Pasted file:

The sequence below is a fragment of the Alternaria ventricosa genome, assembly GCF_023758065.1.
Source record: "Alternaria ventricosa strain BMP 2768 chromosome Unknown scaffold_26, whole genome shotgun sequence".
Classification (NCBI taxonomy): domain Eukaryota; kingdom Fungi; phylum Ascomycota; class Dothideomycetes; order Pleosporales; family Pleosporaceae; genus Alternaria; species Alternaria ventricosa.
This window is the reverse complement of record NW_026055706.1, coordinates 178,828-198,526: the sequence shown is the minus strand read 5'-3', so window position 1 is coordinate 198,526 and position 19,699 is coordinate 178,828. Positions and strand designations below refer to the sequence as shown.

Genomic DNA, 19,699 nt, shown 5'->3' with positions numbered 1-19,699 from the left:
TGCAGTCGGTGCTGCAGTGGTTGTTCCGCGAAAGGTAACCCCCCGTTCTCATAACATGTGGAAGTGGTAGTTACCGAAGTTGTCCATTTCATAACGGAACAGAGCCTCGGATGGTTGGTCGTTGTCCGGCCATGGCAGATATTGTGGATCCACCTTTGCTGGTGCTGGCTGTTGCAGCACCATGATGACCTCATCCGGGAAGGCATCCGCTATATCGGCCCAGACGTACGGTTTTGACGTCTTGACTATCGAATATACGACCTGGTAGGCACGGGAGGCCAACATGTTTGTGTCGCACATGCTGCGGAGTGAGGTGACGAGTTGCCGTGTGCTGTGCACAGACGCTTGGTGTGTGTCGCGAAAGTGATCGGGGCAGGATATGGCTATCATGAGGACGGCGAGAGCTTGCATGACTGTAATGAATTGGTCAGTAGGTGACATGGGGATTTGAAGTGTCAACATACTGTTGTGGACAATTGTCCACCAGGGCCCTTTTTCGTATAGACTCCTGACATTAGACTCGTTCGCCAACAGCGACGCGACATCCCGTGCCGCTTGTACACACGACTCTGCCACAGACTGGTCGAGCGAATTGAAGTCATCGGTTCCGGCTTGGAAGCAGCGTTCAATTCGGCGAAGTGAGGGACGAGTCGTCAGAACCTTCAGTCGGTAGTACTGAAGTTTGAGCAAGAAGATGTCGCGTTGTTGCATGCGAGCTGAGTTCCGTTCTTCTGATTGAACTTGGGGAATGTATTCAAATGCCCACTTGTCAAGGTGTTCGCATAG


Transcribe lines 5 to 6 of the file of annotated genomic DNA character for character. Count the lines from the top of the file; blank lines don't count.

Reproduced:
Genomic DNA, 19,699 nt, shown 5'->3' with positions numbered 1-19,699 from the left:
TGCAGTCGGTGCTGCAGTGGTTGTTCCGCGAAAGGTAACCCCCCGTTCTCATAACATGTGGAAGTGGTAGTTACCGAAGTTGTCCATTTCATAACGGAACAGAGCCTCGGATGGTTGGTCGTTGTCCGGCCATGGCAGATATTGTGGATCCACCTTTGCTGGTGCTGGCTGTTGCAGCACCATGATGACCTCATCCGGGAAGGCATCCGCTATATCGGCCCAGACGTACGGTTTTGACGTCTTGACTATCGAATATACGACCTGGTAGGCACGGGAGGCCAACATGTTTGTGTCGCACATGCTGCGGAGTGAGGTGACGAGTTGCCGTGTGCTGTGCACAGACGCTTGGTGTGTGTCGCGAAAGTGATCGGGGCAGGATATGGCTATCATGAGGACGGCGAGAGCTTGCATGACTGTAATGAATTGGTCAGTAGGTGACATGGGGATTTGAAGTGTCAACATACTGTTGTGGACAATTGTCCACCAGGGCCCTTTTTCGTATAGACTCCTGACATTAGACTCGTTCGCCAACAGCGACGCGACATCCCGTGCCGCTTGTACACACGACTCTGCCACAGACTGGTCGAGCGAATTGAAGTCATCGGTTCCGGCTTGGAAGCAGCGTTCAATTCGGCGAAGTGAGGGACGAGTCGTCAGAACCTTCAGTCGGTAGTACTGAAGTTTGAGCAAGAAGATGTCGCGTTGTTGCATGCGAGCTGAGTTCCGTTCTTCTGATTGAACTTGGGGAATGTATTCAAATGCCCACTTGTCAAGGTGTTCGCATAG